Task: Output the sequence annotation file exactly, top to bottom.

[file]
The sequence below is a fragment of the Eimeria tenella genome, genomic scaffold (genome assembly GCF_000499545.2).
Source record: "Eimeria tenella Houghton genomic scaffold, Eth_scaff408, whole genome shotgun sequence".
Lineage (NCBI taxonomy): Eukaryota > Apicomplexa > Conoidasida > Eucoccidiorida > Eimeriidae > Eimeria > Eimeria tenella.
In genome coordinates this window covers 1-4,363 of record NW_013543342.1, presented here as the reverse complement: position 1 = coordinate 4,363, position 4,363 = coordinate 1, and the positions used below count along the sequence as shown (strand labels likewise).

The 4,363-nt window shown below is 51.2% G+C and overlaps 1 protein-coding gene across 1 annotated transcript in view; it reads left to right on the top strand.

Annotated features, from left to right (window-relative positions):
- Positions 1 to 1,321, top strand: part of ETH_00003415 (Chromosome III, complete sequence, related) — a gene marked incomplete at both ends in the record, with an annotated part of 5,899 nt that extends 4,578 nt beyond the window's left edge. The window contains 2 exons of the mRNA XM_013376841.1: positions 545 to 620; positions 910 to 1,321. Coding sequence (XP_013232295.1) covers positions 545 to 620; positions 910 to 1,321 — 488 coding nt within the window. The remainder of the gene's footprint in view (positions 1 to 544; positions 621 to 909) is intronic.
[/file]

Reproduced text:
The sequence below is a fragment of the Eimeria tenella genome, genomic scaffold (genome assembly GCF_000499545.2).
Source record: "Eimeria tenella Houghton genomic scaffold, Eth_scaff408, whole genome shotgun sequence".
Lineage (NCBI taxonomy): Eukaryota > Apicomplexa > Conoidasida > Eucoccidiorida > Eimeriidae > Eimeria > Eimeria tenella.
In genome coordinates this window covers 1-4,363 of record NW_013543342.1, presented here as the reverse complement: position 1 = coordinate 4,363, position 4,363 = coordinate 1, and the positions used below count along the sequence as shown (strand labels likewise).

The 4,363-nt window shown below is 51.2% G+C and overlaps 1 protein-coding gene across 1 annotated transcript in view; it reads left to right on the top strand.

Annotated features, from left to right (window-relative positions):
- Positions 1 to 1,321, top strand: part of ETH_00003415 (Chromosome III, complete sequence, related) — a gene marked incomplete at both ends in the record, with an annotated part of 5,899 nt that extends 4,578 nt beyond the window's left edge. The window contains 2 exons of the mRNA XM_013376841.1: positions 545 to 620; positions 910 to 1,321. Coding sequence (XP_013232295.1) covers positions 545 to 620; positions 910 to 1,321 — 488 coding nt within the window. The remainder of the gene's footprint in view (positions 1 to 544; positions 621 to 909) is intronic.